START campaign encourages parents to give their kids healthier after-school and evening snacks

Almost a quarter of Northern Irish children’s daily diet consists of “Junk” foods such as crisps, biscuits, cakes, sweets and chocolate, new safefood research has revealed.

Tuesday 21 May, 2019. Almost a quarter of Northern Irish children’s daily diet consists of “Junk” foods such as crisps, biscuits, cakes, sweets and chocolate, new safefood research has revealed. The research found that these foods, which are high in fat, salt and sugar are the second most consumed food group by children in Northern Ireland, ahead of fruit, vegetables and starchy carbohydrates that are recommended as part of a healthy diet.

In addition, the study showed that children consumed the highest amounts of ‘Junk’ food in the afternoon and evening with almost 40% of afternoon snacks and 25% of evening snacks consisting of foods high in fat, sugar and salt.

The research coincides with the latest phase of the START campaign, a five-year public health awareness campaign from safefood, the Department of Health and the Public Health Agency.

The START campaign is encouraging parents to give healthier snacks to children and to only have treats in small amounts, and not every day. Agreeing to changes together as family and having a “no-junk-during-weekdays” plan are also ideas for families to cut down on treat foods.

Dr Cliodhna Foley-Nolan, Director, Human Health & Nutrition, safefood said; 

The stand-out result in this research is how so-called ‘junk’ food is now a filler between and after meals in families’ daily diets.”

“Parents involved in the research told us that afternoons and evenings are the danger times when it comes to giving these foods to their children and to themselves.”

“Parents want their children to feel cared for and not to be hungry when they get in from school or before dinner is ready. These “junk” foods, which are full of empty calories, fill that gap and are now a staple in our weekly shop and our children’s daily diets.

“We struggle to avoid these treat foods every day because they’re available everywhere, highly palatable, cheap and frequently on special offer.”

Recent research* for the START campaign highlighted that 1 in 3 parents (33%) found it difficult to cut back on treat foods or keep them to a minimum. More than 1 in 3 parents (36%) also reported they were not confident about changing their child’s behaviour when it came to eating more healthily.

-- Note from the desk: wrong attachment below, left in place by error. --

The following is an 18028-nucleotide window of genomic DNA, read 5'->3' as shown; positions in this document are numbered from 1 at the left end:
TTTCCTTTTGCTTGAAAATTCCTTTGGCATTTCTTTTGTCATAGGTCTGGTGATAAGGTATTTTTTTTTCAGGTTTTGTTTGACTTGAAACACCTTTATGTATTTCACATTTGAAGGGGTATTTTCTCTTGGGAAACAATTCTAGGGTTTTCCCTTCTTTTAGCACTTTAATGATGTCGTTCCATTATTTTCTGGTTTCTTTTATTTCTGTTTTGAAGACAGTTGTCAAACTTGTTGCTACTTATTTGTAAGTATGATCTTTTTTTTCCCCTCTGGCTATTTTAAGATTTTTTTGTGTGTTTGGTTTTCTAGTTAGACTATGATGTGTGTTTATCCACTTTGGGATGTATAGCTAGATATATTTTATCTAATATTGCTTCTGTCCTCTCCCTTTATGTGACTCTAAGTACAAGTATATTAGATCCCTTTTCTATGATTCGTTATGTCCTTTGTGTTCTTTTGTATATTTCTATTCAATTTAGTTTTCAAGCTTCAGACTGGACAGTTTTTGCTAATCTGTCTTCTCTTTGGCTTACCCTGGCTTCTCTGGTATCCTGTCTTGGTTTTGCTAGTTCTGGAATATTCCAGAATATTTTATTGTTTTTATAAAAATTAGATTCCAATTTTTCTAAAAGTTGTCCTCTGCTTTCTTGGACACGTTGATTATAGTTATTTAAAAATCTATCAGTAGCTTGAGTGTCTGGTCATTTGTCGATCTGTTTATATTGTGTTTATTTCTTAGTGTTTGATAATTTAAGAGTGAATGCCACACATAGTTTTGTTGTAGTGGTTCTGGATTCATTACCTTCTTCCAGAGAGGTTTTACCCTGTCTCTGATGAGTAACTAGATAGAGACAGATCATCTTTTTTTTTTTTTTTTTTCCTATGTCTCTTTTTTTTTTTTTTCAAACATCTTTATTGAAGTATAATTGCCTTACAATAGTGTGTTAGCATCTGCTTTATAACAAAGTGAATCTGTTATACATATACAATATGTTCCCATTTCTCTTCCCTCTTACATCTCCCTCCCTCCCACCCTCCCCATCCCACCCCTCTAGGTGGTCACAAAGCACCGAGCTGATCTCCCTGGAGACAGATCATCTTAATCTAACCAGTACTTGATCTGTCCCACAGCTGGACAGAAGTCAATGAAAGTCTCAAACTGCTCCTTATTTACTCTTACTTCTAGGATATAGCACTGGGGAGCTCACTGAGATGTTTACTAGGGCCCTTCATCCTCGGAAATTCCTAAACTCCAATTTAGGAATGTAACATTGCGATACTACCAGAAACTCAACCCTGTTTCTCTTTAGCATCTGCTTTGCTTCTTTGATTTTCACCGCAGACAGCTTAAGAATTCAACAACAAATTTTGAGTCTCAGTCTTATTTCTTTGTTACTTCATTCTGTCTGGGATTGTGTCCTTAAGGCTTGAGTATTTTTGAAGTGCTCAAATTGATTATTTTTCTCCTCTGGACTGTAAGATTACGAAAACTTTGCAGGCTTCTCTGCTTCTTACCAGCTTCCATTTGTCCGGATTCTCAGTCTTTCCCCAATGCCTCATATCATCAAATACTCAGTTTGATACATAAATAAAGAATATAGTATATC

The START campaign is encouraging families to take the first step towards a healthier lifestyle for their children by supporting them to achieve one daily win, and to persist with the changes, no matter how difficult they become.

To find out more about the START campaign and ways to make a healthy, positive start visit www.makeastart.org.

2 plates showing food groups

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For further information or to request an interview, please contact

Russell Lever / Vicki Caddy

ASG & Partners

Tel: 028 9080 2000  

Mob: 077 8828 8901 (Russell Lever) / 078 1438 0487 (Vicki Caddy)

Email: russell@asgandpartners.com / vicki@asgandpartners.com  

Or

Dermot Moriarty / Julie Carroll

safefood

Tel: 00353 1 448 0600

Mob: 00353 86 381 1034 (Dermot) / 00353 86 150 3047 (Julie)

Email: press@safefood.eu

Editors notes

The START campaign is a five-year public health awareness campaign from safefood, the Department of Health and the Public Health Agency.

The campaign is encouraging families to take the first step towards a healthier lifestyle for their children by supporting them with one daily win and to persist with the changes, no matter how difficult they become.

To find out more about the START campaign and ways to make a healthy, positive start visit www.makeastart.org.

In identifying the positive starts that parents and families can take, the campaign advertising focuses on seven key lifestyle habits:

  • Minimise intake of foods high in fat, salt and sugar
  • Establish water and milk as routine drinks
  • Give appropriate child-sized portions to children
  • Include more fruit and vegetables across the week
  • Increase physical activity levels
  • Limit screen time
  • Increase sleep time

The campaign was developed using a ‘co-creation’ approach, which involves working with parents in particular, and key stakeholders to ensure the campaign is relevant, realistic and can achieve results.

References

¹“What’s on your child's plate? Food portion sizes and the proportion of different food groups eaten by children on the island of Ireland”. (UCC; Queens University Belfast; NUI Galway; safefood 2019)

*Ipsos MRBI / safefood in-home, face-to-face survey of 974 parents with children aged 6 months to 12 years; Oct 2018